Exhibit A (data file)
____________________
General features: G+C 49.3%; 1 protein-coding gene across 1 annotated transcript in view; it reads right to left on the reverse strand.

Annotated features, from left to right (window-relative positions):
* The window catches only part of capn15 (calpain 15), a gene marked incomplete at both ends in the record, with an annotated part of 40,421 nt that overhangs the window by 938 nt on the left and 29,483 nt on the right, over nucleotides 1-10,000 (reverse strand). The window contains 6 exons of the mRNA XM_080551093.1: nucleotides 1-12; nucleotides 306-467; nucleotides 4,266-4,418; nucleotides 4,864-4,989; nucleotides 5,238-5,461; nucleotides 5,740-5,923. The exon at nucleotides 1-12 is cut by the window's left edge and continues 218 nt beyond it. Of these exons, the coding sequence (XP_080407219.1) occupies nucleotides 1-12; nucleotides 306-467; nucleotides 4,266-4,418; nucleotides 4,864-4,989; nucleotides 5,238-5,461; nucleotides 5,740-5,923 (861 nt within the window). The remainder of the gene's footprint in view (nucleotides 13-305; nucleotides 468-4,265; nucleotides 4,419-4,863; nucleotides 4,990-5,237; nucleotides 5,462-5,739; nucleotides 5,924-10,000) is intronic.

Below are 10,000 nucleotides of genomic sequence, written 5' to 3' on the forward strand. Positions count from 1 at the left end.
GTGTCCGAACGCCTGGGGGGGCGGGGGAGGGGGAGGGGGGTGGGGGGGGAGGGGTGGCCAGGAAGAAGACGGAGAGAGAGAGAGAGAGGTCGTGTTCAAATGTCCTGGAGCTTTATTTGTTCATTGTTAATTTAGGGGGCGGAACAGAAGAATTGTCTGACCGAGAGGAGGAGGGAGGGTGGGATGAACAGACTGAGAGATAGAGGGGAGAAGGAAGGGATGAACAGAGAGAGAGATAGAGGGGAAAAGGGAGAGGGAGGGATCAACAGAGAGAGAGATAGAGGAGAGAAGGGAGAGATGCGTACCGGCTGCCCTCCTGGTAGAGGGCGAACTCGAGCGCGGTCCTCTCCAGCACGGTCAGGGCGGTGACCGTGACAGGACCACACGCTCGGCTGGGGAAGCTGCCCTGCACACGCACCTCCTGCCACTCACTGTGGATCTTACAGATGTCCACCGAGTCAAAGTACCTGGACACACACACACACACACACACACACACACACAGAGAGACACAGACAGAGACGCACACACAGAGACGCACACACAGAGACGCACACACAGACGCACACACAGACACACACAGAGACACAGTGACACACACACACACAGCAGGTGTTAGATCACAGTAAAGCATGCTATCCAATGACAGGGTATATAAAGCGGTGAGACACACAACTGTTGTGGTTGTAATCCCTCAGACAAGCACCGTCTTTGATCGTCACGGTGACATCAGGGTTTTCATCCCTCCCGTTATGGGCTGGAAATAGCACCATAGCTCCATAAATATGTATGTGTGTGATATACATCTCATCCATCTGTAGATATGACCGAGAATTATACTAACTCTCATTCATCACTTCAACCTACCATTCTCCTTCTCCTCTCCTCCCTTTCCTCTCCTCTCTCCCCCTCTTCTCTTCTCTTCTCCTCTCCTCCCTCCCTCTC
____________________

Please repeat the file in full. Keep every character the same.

General features: G+C 49.3%; 1 protein-coding gene across 1 annotated transcript in view; it reads right to left on the reverse strand.

Annotated features, from left to right (window-relative positions):
* The window catches only part of capn15 (calpain 15), a gene marked incomplete at both ends in the record, with an annotated part of 40,421 nt that overhangs the window by 938 nt on the left and 29,483 nt on the right, over nucleotides 1-10,000 (reverse strand). The window contains 6 exons of the mRNA XM_080551093.1: nucleotides 1-12; nucleotides 306-467; nucleotides 4,266-4,418; nucleotides 4,864-4,989; nucleotides 5,238-5,461; nucleotides 5,740-5,923. The exon at nucleotides 1-12 is cut by the window's left edge and continues 218 nt beyond it. Of these exons, the coding sequence (XP_080407219.1) occupies nucleotides 1-12; nucleotides 306-467; nucleotides 4,266-4,418; nucleotides 4,864-4,989; nucleotides 5,238-5,461; nucleotides 5,740-5,923 (861 nt within the window). The remainder of the gene's footprint in view (nucleotides 13-305; nucleotides 468-4,265; nucleotides 4,419-4,863; nucleotides 4,990-5,237; nucleotides 5,462-5,739; nucleotides 5,924-10,000) is intronic.

Below are 10,000 nucleotides of genomic sequence, written 5' to 3' on the forward strand. Positions count from 1 at the left end.
GTGTCCGAACGCCTGGGGGGGCGGGGGAGGGGGAGGGGGGTGGGGGGGGAGGGGTGGCCAGGAAGAAGACGGAGAGAGAGAGAGAGAGGTCGTGTTCAAATGTCCTGGAGCTTTATTTGTTCATTGTTAATTTAGGGGGCGGAACAGAAGAATTGTCTGACCGAGAGGAGGAGGGAGGGTGGGATGAACAGACTGAGAGATAGAGGGGAGAAGGAAGGGATGAACAGAGAGAGAGATAGAGGGGAAAAGGGAGAGGGAGGGATCAACAGAGAGAGAGATAGAGGAGAGAAGGGAGAGATGCGTACCGGCTGCCCTCCTGGTAGAGGGCGAACTCGAGCGCGGTCCTCTCCAGCACGGTCAGGGCGGTGACCGTGACAGGACCACACGCTCGGCTGGGGAAGCTGCCCTGCACACGCACCTCCTGCCACTCACTGTGGATCTTACAGATGTCCACCGAGTCAAAGTACCTGGACACACACACACACACACACACACACACACACAGAGAGACACAGACAGAGACGCACACACAGAGACGCACACACAGAGACGCACACACAGACGCACACACAGACACACACAGAGACACAGTGACACACACACACACAGCAGGTGTTAGATCACAGTAAAGCATGCTATCCAATGACAGGGTATATAAAGCGGTGAGACACACAACTGTTGTGGTTGTAATCCCTCAGACAAGCACCGTCTTTGATCGTCACGGTGACATCAGGGTTTTCATCCCTCCCGTTATGGGCTGGAAATAGCACCATAGCTCCATAAATATGTATGTGTGTGATATACATCTCATCCATCTGTAGATATGACCGAGAATTATACTAACTCTCATTCATCACTTCAACCTACCATTCTCCTTCTCCTCTCCTCCCTTTCCTCTCCTCTCTCCCCCTCTTCTCTTCTCTTCTCCTCTCCTCCCTCCCTCTC